# How to count and mark all counted objects in this image

I need some help on image processing in Mathematica (I have unsuccesfully tried with OpenCV).

I have an image:

and I need to count all objects in this image and mark them.

The perfect result would look like this:

Is this possible? How?

Thank you all for your help. Alternative question: Is there a solution how to get rid of all the connections between objects without changing the rest of the image:

• OpenCV ? Are you sure this question is about Wolfram Mathematica ? – Sektor Nov 26 '14 at 20:12
• I failed to solve this by using OpenCV - I do not know if this possible using Wolfram Mathematica! – Lauris Nov 26 '14 at 20:31
• I have not done anything (produced code) yet using Wolfram Mathematica. It was said to me that our University have Wolfram Mathematica so I just wanted to know if this possible and then start to dig in code. – Lauris Nov 26 '14 at 20:50
• Wow! Binarize[img, 0] for a nice surprise! It was there all along! – Aisamu Nov 26 '14 at 22:19
• Yes, this definitely looks like the distance transform of a binary image. Why not provide the original binary image in the first place? – user484 Nov 27 '14 at 8:54

You can play with the binarization value to tweak the results:

img = Import["http://i.stack.imgur.com/LWNaK.png"];
MorphologicalComponents[Binarize[img, 0.4]] // Colorize


You can then calculate the positions, means, sizes, etc of the components using ComponentMeasurements as in this answer.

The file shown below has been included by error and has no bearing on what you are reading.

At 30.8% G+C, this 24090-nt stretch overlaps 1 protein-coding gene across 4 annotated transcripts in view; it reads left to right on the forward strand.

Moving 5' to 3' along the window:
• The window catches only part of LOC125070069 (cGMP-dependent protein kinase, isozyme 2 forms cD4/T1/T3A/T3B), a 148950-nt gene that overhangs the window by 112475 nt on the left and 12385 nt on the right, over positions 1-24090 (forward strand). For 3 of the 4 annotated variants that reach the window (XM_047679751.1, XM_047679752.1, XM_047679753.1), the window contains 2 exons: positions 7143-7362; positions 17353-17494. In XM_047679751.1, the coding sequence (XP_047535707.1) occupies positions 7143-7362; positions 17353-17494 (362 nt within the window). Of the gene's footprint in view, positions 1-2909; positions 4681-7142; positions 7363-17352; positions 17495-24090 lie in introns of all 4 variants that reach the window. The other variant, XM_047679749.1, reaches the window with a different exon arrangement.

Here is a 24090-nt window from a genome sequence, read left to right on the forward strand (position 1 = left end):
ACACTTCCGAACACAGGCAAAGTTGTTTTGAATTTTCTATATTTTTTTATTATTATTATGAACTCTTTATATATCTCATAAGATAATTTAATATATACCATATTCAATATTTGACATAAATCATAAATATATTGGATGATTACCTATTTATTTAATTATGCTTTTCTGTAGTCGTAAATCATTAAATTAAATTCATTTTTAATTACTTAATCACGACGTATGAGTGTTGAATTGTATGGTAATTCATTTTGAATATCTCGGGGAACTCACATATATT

As for your second question, about removing the links between objects, the straightforward approach here is Erosion. For instance

Erosion[img, 5]


nicely removes the bulk of the links. Again, you will want to play with the erosion parameter (in this case 5) for best effect.

• Thank you for the answer! What would be your guess of percentage of objects which I will be able to count and mark by this approach? – Lauris Nov 26 '14 at 20:53
• There are two kinds of errors that might happen: you might miss a component that does exist or you might find an extra one (that doesn't really exist). You can balance these two possible kinds of errors, but never eliminate them completely. – bill s Nov 26 '14 at 20:55
• That is clear! I am planning to analyse medical data. Allowed error is plus/minus 3%. Currently I have error of 15% or more :( – Lauris Nov 27 '14 at 8:35

Here's a set of functions, drawn mostly from here and a portion of this screencast. It is not a perfect answer at this point; the major problem being the small tendrils that link features together. It is possible that some type of filter with a DiskMatrix mask will lead you to a better result, but for the moment, I suspect there's a lot to wade through here.

seimg = Import["http://i.stack.imgur.com/LWNaK.png"];
i = GaussianFilter[FillingTransform[seimg], 15];
b = Binarize[i];
d = DistanceTransform[b, Padding -> 0];